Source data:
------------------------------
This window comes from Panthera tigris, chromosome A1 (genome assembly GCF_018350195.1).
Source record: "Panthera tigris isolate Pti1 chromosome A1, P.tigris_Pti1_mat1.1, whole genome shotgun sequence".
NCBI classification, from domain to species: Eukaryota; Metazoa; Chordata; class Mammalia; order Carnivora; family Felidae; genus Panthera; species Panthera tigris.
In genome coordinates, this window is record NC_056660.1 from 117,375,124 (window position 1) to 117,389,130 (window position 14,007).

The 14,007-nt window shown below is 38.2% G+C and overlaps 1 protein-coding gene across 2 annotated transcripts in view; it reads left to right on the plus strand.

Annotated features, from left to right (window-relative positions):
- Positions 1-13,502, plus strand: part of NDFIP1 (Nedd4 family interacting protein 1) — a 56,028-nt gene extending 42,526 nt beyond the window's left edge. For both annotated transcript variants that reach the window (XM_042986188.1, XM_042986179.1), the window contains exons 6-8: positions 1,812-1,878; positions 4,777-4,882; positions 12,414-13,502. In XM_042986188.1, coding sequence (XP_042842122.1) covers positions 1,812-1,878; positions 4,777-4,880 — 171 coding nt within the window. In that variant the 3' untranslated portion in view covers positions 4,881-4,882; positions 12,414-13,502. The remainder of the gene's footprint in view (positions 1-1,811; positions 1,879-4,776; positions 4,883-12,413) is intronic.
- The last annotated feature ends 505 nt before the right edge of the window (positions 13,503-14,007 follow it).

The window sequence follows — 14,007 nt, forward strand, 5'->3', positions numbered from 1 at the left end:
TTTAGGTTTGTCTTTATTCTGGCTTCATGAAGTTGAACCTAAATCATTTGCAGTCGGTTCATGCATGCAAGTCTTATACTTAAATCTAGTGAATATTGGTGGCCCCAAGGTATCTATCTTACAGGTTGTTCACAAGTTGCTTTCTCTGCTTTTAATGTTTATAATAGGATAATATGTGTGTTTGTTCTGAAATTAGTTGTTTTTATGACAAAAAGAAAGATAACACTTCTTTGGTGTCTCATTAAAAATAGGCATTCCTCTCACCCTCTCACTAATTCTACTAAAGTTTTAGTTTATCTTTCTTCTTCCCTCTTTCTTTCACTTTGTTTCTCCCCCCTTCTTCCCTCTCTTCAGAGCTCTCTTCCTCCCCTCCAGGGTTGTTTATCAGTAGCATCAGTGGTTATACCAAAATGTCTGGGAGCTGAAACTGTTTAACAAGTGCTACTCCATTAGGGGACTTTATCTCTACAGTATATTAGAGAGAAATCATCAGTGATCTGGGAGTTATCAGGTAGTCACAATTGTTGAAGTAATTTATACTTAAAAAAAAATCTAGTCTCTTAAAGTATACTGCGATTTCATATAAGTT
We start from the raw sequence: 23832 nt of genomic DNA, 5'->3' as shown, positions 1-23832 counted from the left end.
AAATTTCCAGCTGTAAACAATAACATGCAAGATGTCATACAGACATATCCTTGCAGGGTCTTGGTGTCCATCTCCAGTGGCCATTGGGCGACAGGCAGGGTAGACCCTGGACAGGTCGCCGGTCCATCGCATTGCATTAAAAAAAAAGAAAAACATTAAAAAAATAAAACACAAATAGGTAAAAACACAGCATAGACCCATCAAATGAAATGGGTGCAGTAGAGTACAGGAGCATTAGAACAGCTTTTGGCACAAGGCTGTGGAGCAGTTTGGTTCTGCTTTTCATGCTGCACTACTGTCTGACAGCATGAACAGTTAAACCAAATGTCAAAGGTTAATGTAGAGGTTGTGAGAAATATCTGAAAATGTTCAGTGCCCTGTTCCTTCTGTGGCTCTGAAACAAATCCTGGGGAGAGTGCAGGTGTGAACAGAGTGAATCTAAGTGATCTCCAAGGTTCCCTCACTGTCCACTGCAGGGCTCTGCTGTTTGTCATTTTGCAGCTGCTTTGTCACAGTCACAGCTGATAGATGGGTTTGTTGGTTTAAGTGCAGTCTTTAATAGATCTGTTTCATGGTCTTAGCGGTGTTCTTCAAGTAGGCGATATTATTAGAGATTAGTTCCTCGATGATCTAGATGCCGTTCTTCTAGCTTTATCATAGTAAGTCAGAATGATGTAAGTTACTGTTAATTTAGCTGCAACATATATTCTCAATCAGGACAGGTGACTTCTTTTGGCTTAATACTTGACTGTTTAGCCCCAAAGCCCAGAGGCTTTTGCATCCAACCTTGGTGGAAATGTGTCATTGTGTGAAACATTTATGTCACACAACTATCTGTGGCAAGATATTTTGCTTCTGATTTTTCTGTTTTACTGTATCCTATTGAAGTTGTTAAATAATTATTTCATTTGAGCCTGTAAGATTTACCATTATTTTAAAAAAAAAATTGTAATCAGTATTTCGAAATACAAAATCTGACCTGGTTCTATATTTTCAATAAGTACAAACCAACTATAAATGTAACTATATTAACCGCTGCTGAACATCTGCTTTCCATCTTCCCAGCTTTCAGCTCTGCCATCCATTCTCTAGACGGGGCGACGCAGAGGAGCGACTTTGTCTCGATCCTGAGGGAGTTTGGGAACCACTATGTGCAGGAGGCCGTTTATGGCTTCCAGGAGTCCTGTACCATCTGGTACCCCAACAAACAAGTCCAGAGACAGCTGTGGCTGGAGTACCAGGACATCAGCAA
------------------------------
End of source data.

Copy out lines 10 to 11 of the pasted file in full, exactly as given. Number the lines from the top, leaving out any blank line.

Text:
TTTAGGTTTGTCTTTATTCTGGCTTCATGAAGTTGAACCTAAATCATTTGCAGTCGGTTCATGCATGCAAGTCTTATACTTAAATCTAGTGAATATTGGTGGCCCCAAGGTATCTATCTTACAGGTTGTTCACAAGTTGCTTTCTCTGCTTTTAATGTTTATAATAGGATAATATGTGTGTTTGTTCTGAAATTAGTTGTTTTTATGACAAAAAGAAAGATAACACTTCTTTGGTGTCTCATTAAAAATAGGCATTCCTCTCACCCTCTCACTAATTCTACTAAAGTTTTAGTTTATCTTTCTTCTTCCCTCTTTCTTTCACTTTGTTTCTCCCCCCTTCTTCCCTCTCTTCAGAGCTCTCTTCCTCCCCTCCAGGGTTGTTTATCAGTAGCATCAGTGGTTATACCAAAATGTCTGGGAGCTGAAACTGTTTAACAAGTGCTACTCCATTAGGGGACTTTATCTCTACAGTATATTAGAGAGAAATCATCAGTGATCTGGGAGTTATCAGGTAGTCACAATTGTTGAAGTAATTTATACTTAAAAAAAAATCTAGTCTCTTAAAGTATACTGCGATTTCATATAAGTT
We start from the raw sequence: 23832 nt of genomic DNA, 5'->3' as shown, positions 1-23832 counted from the left end.